Tuesday, March 8, 2016

Movie Review: "Pride & Prejudice & Zombies" (2016)

© Lionsgate

There aren't many film adaptations that are as scrutinized as those for Jane Austen's Pride and Prejudice. Hollywood has the BBC's 1995 mini-series starring Colin Firth to thank for that. But with every iteration, we find that, so long as directors and/or writers are telling the story in a new and interesting (or visually different) way, audiences will still applaud. After all, this is Elizabeth Bennett and Fitzwilliam Darcy, we're talking about. The BBC version had Mr. Firth, the 2005 version had director Joe Wright, and 2016's version has zombies. I guess we're getting a new one of these every ten years. Based on Seth Grahame-Smith's book of the same name, and his creative take on the Georgian romance, Pride and Prejudice and Zombies, is as faithful to the source material as adaptations get. Particularly parody ones.

The five accomplished Bennett sisters have spent their lives in training to protect the zombie-plagued British countryside. Now of marrying age, the headstrong Elizabeth Bennett (Lily James), along with older, quieter sister, Jane (Bella Heathcote), are forced to enter society in search of husbands, at the behest of their dizzying mother (Sally Phillips), despite their father Mr. Bennett's (Charles Dance) hopes for them to pursue zombie-hunting. When Jane catches the eye of the wealthy and hapless Mr. Bingley (Douglas Booth), Elizabeth finds herself face to face with his unpleasant best friend, Colonel Darcy (Sam Riley), a famous and snobbish killer of the undead. As romance blossoms between Jane and Bingley, Darcy attempts to quell his confounding feelings for Elizabeth, who despises him—a near impossible task when he comes to see how she can fend for herself on the battlefield. As the country is descended upon by a zombie apocalypse, the two must put aside their differences if they hope to survive the war and save the world.

Lily James plays tough and soft to perfection. She doesn't have any hard features, which makes her very unassuming in a role like this. It's why her turn as Cinderella this past year was so believable. Where the film doesn't quite hit the mark is in her on-screen dynamic with Sam Riley's Darcy. The interactions between these two characters, both spoken and unspoken, are absolutely vital to the success of this story, and while each of them embodies their characters nicely, the back and forth between them is missing a key component: chemistry. Sure, Riley pulls off the brooding, across-the-room stare, and James has no issues affirming her defiance in needing a man.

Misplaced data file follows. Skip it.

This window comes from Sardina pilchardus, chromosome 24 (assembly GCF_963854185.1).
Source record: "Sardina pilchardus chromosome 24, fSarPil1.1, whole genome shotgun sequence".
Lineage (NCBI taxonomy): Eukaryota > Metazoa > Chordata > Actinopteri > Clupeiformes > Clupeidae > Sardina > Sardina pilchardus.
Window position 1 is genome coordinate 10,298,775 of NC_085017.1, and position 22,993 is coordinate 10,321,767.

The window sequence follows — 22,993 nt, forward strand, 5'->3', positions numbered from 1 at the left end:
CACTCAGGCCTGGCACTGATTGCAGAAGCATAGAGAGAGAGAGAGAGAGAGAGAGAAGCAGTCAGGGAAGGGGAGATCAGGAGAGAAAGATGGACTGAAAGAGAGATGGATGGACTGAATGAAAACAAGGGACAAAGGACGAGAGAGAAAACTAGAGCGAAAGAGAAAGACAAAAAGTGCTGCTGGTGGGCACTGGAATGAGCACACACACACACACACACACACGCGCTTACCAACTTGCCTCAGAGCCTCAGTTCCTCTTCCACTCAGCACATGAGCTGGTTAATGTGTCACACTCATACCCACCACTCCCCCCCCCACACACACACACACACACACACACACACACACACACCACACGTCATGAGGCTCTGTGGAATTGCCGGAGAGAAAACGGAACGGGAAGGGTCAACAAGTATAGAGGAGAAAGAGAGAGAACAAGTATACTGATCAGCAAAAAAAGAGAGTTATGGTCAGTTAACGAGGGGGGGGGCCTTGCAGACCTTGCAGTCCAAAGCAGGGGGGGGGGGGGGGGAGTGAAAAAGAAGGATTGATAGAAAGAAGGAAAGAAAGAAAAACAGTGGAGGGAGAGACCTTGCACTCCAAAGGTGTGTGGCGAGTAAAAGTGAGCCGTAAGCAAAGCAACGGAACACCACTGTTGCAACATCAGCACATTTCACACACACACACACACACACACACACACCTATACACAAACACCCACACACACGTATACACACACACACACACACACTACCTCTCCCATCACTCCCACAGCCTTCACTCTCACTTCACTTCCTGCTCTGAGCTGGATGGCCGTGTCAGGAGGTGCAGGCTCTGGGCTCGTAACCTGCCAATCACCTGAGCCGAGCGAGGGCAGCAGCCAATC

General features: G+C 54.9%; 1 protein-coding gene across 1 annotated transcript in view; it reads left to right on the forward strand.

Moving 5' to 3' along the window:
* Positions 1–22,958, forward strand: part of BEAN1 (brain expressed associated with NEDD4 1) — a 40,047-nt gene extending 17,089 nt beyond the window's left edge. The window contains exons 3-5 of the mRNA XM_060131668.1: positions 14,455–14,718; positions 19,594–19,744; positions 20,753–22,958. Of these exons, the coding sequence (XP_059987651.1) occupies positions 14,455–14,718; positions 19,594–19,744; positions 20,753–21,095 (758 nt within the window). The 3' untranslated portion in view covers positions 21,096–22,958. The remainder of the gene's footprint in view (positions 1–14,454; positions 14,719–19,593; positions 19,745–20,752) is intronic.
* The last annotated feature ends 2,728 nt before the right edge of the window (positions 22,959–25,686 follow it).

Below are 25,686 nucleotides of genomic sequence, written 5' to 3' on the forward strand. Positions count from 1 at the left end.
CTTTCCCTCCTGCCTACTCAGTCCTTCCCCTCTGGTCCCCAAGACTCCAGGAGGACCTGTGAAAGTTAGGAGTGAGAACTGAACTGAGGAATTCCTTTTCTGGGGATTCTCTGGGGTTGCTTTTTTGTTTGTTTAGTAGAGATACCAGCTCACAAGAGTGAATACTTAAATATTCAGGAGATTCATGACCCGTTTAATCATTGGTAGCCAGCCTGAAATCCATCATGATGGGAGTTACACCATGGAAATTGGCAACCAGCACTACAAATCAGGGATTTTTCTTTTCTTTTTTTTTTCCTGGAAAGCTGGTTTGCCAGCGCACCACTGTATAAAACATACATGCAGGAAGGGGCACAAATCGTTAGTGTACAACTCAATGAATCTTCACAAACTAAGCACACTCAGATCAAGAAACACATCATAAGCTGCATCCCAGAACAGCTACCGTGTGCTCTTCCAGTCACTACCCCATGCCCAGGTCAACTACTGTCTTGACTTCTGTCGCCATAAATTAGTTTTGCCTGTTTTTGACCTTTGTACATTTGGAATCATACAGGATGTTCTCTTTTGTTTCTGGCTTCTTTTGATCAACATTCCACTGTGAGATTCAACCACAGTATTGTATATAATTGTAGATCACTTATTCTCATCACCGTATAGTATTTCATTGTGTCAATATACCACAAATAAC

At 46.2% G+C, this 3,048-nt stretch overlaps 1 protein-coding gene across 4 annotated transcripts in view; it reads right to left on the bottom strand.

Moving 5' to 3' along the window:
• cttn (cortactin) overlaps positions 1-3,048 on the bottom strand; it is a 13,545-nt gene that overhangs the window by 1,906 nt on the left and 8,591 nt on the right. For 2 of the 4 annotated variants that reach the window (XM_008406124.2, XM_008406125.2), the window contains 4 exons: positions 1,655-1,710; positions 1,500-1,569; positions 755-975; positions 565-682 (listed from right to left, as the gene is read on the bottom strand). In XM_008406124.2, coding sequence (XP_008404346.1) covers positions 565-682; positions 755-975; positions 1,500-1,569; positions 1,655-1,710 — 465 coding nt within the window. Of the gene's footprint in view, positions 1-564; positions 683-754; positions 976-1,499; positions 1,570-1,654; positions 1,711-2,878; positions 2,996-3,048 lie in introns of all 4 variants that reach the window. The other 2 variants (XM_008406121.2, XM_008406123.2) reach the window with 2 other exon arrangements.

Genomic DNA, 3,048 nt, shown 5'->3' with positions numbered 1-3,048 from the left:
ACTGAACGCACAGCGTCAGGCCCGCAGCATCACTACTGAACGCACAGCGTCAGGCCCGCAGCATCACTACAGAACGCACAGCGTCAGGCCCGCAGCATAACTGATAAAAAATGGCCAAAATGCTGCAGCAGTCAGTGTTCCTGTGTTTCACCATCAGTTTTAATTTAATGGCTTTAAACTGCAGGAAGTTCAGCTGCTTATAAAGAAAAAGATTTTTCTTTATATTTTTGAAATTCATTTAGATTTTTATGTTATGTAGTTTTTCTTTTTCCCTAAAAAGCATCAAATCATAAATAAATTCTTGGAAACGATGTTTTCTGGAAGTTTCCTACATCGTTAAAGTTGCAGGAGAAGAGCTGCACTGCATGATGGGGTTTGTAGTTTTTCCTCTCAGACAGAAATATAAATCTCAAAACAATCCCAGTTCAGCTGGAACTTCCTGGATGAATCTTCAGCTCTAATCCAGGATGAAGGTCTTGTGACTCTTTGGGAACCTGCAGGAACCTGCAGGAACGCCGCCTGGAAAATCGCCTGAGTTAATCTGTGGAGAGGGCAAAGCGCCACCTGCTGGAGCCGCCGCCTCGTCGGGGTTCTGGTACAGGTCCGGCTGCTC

But the film inherently works against the build up of tension, particularly in the famous scene where Darcy first, reluctantly, proposes to Elizabeth (spoiler alert?... ugh, read a book!). The most important part of here is that he wants to touch her, but he can't. HE CAN'T. But how does P&P&Z handle this scene? The frustration devolves into, not unspoken pain, but hand-to-hand combat. Enjoyable to watch! But all the sexual tension built up to that point? Dissolves in an instance. Once Elizabeth straddles his face to pin him down and Darcy pops the buttons off her shirt, it's over. We can all go home. The romance isn't completely lost, but the little bit of magic that Austen fans live for slips just out of reach.

The oddest piece of this plot is not that it's full of Regency zombies. No, that all works quite well, actually. In a world where the rich study Japanese fighting and the "poor" can only afford lowly Chinese martial arts... I'm left wondering, Uhhhh... huh?!? That any of these people traveled any great distance beyond the confines of their county is questionable already, but that they're making nonchalant trips to study in the Orient for long stretches of time while still having the wherewithal to concern themselves with boys rather than diphtheria? I don't buy it. Thankfully, the movie kinda doesn't either, playing the whole thing as a bit of a society status joke, and it makes for plenty of "Up yours!" moments between Elizabeth Bennett and those who aim to demean her for only knowing dumb ol' Shaolin Kung Fu. What a plebeian, amirite?

Oh, and we learned something else super vital to our survival. Social balls are zombie-bait. I mean, duh, of course they are, everybody knows this. So one would wonder why civilized people in this society would continue to throw them. Finding a suitable husband is simply more important than avoiding zombies, I suppose. Knowing that truth, there is something inherently comical about all this that the film barely needs to work hard to achieve. The jokes tumble about with ease, situational as they are, and the entire concept benefits from the commitment to the parody.

The combat makes all the pieces, the ones that work and the ones that don't, come together, because there's just nothing more fun than watching these girls suit up, slip on their knife sheaths, and kick a whole lotta zombie ass. I wish more British society characters solved their problems using a katana. They're not unlike the Teenage Mutant Ninja Turtles in this way, as each sister has her specialty weapon and skill set—but in the end, it's Lily James as the level-headed Elizabeth who grounds the entire film, making us root for everyone's survival. The climax falls apart more than a little bit, particularly as we learn the truth about who the enemy really is, but the initial set-up pays off in spades, and we're rewarded with everything one could have hoped for from a film like this: a wedding. And a blood bath.

Rating: ★★★ / 5 stars

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